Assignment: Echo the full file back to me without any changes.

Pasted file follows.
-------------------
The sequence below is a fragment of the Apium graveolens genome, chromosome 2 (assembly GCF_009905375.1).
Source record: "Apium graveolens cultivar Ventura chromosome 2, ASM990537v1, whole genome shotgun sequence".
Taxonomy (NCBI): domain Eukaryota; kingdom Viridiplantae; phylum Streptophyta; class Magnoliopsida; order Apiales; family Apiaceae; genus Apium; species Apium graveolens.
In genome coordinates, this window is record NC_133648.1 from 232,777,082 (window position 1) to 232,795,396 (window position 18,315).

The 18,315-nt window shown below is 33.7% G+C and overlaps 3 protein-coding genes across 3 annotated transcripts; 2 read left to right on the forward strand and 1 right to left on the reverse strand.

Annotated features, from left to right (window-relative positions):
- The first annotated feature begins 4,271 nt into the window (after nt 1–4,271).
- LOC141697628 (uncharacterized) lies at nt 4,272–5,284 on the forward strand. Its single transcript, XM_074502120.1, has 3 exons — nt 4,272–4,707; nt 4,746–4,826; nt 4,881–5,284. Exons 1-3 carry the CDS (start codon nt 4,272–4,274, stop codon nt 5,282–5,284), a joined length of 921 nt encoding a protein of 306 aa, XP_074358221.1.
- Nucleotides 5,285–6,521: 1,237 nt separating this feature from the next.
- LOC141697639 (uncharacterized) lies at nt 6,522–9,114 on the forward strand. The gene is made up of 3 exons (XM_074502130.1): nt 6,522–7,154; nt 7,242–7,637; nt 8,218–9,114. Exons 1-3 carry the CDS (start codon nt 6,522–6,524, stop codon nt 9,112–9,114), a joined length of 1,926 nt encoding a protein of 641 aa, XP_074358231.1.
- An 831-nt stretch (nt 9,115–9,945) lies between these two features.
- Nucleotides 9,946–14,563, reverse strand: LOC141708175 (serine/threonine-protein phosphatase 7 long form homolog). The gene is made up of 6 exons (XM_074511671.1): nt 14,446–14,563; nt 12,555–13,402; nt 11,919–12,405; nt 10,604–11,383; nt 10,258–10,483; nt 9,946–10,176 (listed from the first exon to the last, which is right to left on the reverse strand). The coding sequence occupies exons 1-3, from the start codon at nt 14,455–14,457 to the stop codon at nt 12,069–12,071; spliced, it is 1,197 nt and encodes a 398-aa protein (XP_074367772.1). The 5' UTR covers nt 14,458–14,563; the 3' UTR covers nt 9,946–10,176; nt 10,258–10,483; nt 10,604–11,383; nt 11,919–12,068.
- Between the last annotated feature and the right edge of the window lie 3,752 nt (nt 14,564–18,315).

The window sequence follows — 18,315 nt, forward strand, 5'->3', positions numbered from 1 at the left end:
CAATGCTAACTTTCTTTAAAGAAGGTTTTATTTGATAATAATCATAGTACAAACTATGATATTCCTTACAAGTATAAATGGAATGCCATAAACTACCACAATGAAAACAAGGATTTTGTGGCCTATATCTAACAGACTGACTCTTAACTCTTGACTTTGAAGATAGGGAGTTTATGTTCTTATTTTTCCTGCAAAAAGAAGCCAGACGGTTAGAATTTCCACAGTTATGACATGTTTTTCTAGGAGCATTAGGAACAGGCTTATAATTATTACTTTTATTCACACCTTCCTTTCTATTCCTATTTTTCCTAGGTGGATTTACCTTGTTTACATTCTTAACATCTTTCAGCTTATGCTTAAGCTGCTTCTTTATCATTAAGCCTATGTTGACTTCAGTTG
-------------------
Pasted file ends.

The sequence below is a fragment of the Apium graveolens genome, chromosome 2 (assembly GCF_009905375.1).
Source record: "Apium graveolens cultivar Ventura chromosome 2, ASM990537v1, whole genome shotgun sequence".
Taxonomy (NCBI): domain Eukaryota; kingdom Viridiplantae; phylum Streptophyta; class Magnoliopsida; order Apiales; family Apiaceae; genus Apium; species Apium graveolens.
In genome coordinates, this window is record NC_133648.1 from 232,777,082 (window position 1) to 232,795,396 (window position 18,315).

The 18,315-nt window shown below is 33.7% G+C and overlaps 3 protein-coding genes across 3 annotated transcripts; 2 read left to right on the forward strand and 1 right to left on the reverse strand.

Annotated features, from left to right (window-relative positions):
- The first annotated feature begins 4,271 nt into the window (after nt 1–4,271).
- LOC141697628 (uncharacterized) lies at nt 4,272–5,284 on the forward strand. Its single transcript, XM_074502120.1, has 3 exons — nt 4,272–4,707; nt 4,746–4,826; nt 4,881–5,284. Exons 1-3 carry the CDS (start codon nt 4,272–4,274, stop codon nt 5,282–5,284), a joined length of 921 nt encoding a protein of 306 aa, XP_074358221.1.
- Nucleotides 5,285–6,521: 1,237 nt separating this feature from the next.
- LOC141697639 (uncharacterized) lies at nt 6,522–9,114 on the forward strand. The gene is made up of 3 exons (XM_074502130.1): nt 6,522–7,154; nt 7,242–7,637; nt 8,218–9,114. Exons 1-3 carry the CDS (start codon nt 6,522–6,524, stop codon nt 9,112–9,114), a joined length of 1,926 nt encoding a protein of 641 aa, XP_074358231.1.
- An 831-nt stretch (nt 9,115–9,945) lies between these two features.
- Nucleotides 9,946–14,563, reverse strand: LOC141708175 (serine/threonine-protein phosphatase 7 long form homolog). The gene is made up of 6 exons (XM_074511671.1): nt 14,446–14,563; nt 12,555–13,402; nt 11,919–12,405; nt 10,604–11,383; nt 10,258–10,483; nt 9,946–10,176 (listed from the first exon to the last, which is right to left on the reverse strand). The coding sequence occupies exons 1-3, from the start codon at nt 14,455–14,457 to the stop codon at nt 12,069–12,071; spliced, it is 1,197 nt and encodes a 398-aa protein (XP_074367772.1). The 5' UTR covers nt 14,458–14,563; the 3' UTR covers nt 9,946–10,176; nt 10,258–10,483; nt 10,604–11,383; nt 11,919–12,068.
- Between the last annotated feature and the right edge of the window lie 3,752 nt (nt 14,564–18,315).

The window sequence follows — 18,315 nt, forward strand, 5'->3', positions numbered from 1 at the left end:
CAATGCTAACTTTCTTTAAAGAAGGTTTTATTTGATAATAATCATAGTACAAACTATGATATTCCTTACAAGTATAAATGGAATGCCATAAACTACCACAATGAAAACAAGGATTTTGTGGCCTATATCTAACAGACTGACTCTTAACTCTTGACTTTGAAGATAGGGAGTTTATGTTCTTATTTTTCCTGCAAAAAGAAGCCAGACGGTTAGAATTTCCACAGTTATGACATGTTTTTCTAGGAGCATTAGGAACAGGCTTATAATTATTACTTTTATTCACACCTTCCTTTCTATTCCTATTTTTCCTAGGTGGATTTACCTTGTTTACATTCTTAACATCTTTCAGCTTATGCTTAAGCTGCTTCTTTATCATTAAGCCTATGTTGACTTCAGTTG